Q&A: McCormick senior speaks about award-winning “pandemic-proof” bus design in international competition


Courtesy of Ryan Teo

A digital rendering of the interior of Futurebus. The large side door is pictured on the left, and the plexiglass-separated alternating seats are on the right.

Grace Wu, Assistant Video Editor

McCormick senior Ryan Teo participated in an international design competition in June. He was then paired up with three graduate students, and the team was tasked to create a design that celebrated community and collaboration and adhered to the theme of flowers. The team went on to win the grand prize of 50,000 Chinese yuan, or about $7,400, for their creation, “Futurebus,” a pandemic-era reimagined design of a public bus that minimizes contact between its passengers. Its key features are a large main side door which allows for passengers to embark and disembark without having to walk past one another; a fare-collection system based on long-range radio frequency identification; alternating seats separated with a plexiglass divider; and rotating hand railings that are sanitized at every stop by UV LED lights.

The Daily: How did you get involved with the FourC Challenge 24-hour Global Design Charrette Contest?

Teo: My academic advisor sent me an email about it, and I checked it out. It was a competition hosted by Shanghai Jiao Tong University, and I’m really interested in human-centered design in China, having lived there for four years growing up.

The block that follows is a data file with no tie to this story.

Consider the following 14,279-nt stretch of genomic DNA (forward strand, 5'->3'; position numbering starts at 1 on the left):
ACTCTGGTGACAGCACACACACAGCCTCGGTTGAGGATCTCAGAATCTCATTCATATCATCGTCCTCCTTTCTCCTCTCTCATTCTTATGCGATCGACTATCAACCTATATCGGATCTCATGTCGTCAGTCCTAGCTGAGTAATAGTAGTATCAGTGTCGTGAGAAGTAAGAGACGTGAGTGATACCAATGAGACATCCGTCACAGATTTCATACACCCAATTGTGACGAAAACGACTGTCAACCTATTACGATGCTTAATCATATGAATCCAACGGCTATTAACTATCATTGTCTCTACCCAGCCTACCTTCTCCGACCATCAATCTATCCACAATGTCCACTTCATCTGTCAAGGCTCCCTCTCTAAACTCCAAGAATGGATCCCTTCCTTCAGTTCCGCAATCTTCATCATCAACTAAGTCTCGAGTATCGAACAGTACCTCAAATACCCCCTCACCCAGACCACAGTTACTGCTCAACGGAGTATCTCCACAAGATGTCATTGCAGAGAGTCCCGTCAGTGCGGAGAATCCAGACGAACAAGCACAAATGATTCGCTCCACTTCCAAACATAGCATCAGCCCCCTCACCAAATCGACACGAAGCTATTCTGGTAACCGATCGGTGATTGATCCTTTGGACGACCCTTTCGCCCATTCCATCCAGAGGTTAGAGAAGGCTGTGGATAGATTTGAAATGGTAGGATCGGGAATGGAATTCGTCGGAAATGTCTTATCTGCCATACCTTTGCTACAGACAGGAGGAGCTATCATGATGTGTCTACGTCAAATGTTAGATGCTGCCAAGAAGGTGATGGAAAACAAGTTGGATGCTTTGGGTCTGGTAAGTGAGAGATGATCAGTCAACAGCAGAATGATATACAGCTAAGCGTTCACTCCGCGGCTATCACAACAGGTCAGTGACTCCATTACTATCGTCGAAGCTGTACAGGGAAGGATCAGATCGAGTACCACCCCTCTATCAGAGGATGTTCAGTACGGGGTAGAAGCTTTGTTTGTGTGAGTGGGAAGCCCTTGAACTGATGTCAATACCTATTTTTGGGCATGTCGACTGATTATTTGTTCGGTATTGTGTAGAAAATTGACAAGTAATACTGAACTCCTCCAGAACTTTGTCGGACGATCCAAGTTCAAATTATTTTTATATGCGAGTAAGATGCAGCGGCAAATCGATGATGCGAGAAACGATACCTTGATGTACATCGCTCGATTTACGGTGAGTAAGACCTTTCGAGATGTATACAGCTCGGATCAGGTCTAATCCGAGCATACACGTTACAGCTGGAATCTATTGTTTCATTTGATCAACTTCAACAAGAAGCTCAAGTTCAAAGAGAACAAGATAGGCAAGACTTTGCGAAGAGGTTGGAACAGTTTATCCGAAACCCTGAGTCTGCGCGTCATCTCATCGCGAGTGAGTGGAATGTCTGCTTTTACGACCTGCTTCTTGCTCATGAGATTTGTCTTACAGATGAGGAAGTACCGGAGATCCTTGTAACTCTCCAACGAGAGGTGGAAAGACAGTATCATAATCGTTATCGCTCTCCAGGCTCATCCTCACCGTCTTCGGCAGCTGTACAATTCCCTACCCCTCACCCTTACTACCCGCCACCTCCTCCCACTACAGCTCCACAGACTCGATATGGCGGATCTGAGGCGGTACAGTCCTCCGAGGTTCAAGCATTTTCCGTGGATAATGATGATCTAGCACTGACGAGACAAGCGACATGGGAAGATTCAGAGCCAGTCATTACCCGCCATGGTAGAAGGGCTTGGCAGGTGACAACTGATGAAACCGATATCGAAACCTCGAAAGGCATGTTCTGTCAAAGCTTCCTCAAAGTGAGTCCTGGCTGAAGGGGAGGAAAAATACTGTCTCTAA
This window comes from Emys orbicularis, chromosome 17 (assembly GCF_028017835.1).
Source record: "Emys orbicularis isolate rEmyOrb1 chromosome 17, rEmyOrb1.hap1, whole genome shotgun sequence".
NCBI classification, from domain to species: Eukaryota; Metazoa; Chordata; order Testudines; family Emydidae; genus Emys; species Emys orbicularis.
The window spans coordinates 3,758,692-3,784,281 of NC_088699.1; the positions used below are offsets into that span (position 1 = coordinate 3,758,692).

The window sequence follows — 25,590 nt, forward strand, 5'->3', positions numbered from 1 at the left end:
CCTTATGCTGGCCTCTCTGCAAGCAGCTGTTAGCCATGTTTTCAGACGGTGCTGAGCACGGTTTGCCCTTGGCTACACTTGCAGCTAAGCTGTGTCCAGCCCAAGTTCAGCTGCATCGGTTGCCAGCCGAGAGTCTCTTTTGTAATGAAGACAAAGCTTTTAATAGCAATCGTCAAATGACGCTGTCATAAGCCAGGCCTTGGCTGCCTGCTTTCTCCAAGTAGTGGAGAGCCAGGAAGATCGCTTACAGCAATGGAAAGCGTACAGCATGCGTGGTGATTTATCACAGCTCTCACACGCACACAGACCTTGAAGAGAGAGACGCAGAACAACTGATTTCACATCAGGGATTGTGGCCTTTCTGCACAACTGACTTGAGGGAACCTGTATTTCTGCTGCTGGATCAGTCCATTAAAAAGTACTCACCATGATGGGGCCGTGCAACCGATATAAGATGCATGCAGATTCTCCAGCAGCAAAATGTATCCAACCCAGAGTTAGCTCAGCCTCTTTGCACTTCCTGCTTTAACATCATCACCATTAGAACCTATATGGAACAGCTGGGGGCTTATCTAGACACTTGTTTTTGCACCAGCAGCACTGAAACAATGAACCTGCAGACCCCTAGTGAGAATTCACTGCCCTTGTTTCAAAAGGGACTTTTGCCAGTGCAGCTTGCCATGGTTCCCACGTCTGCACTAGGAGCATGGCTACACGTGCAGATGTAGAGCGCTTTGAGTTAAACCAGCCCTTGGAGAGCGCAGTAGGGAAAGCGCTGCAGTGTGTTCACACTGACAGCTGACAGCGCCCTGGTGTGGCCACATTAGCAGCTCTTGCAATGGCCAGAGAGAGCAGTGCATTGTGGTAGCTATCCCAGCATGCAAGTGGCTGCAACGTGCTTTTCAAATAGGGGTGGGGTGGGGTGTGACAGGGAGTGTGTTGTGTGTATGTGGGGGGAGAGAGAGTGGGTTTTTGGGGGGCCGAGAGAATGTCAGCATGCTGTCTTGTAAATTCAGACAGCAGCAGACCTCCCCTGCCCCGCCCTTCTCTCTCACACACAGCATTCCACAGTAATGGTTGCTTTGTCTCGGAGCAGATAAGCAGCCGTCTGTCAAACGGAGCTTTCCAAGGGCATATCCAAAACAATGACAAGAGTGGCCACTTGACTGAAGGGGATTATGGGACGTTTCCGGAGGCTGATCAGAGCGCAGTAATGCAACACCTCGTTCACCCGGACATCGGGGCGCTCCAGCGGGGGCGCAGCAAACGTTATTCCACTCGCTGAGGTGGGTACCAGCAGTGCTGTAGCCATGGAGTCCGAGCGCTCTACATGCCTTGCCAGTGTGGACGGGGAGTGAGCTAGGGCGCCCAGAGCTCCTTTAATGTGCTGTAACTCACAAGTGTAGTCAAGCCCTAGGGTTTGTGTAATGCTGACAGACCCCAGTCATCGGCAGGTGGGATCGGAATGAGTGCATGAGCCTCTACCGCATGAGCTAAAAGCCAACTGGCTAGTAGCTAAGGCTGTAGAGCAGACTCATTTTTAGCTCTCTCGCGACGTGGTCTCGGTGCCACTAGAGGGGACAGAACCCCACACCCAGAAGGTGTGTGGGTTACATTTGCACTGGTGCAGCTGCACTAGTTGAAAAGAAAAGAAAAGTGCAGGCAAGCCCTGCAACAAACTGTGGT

The Daily: What was the format of the competition like?

Teo: It was one day, 24 hours straight. I don’t know if they expected us to sleep, but we didn’t, and I know a lot of other teams didn’t either… After the (keynote) speeches, they split us up into teams, and from there, it was just go — you have 24 hours starting from now, in 24 hours we will be presenting the judges. So we didn’t have much time to get to know each other, but I really got to know them through their work ethic and just how we work together.

The Daily: So what made your team choose to create a public transport design?

Teo: None of us are automotive or transportation designers, but I think (Futurebus is) just (a) testament to the power of human-centered design. Human-centered design is all about understanding people, and once you understand people to a deep enough level that you empathize with them, you have an idea of their problems and then how to solve them…I did a bunch of interviews towards the beginning of this design process… and I found that people — at least a couple of months ago — were most afraid of going back on public transport as things start to open up… So we decided to tackle public transport just based on some of the interviews that we collected.

The Daily: What is one of the sources of inspiration of Futurebus’s design?

Teo: The last feature we came up with was inspired by (the) Chicago O’Hare Airport toilet seat. The seat kind of has a plastic wrap that rotates, and so no two people ever sit on the same piece of plastic, so we kind of had that similar idea for railings handrails in the bus and… on the back has a strip of UV LEDs. Every time the bus stops, the handrail will rotate 360 degrees and essentially sterilize all of its surface.

The Daily: What kind of implications does your design hold for the public?

Teo: Where we landed was a couple of models and final renders, so all CGI. We never prototyped anything, partly because it was 24 hours, but also because none of us are automotive designers; all we did was apply the human centered design process to this automotive space. And our result was this radical blue-sky idea. I don’t think we could actually build this bus within the next one or two years, but it more and more serves as inspiration for automotive designers and also for public health officials, transport officials to think about ways in which they can pandemic proof their future.

Email: [email protected]
Twitter: @gracewu_10

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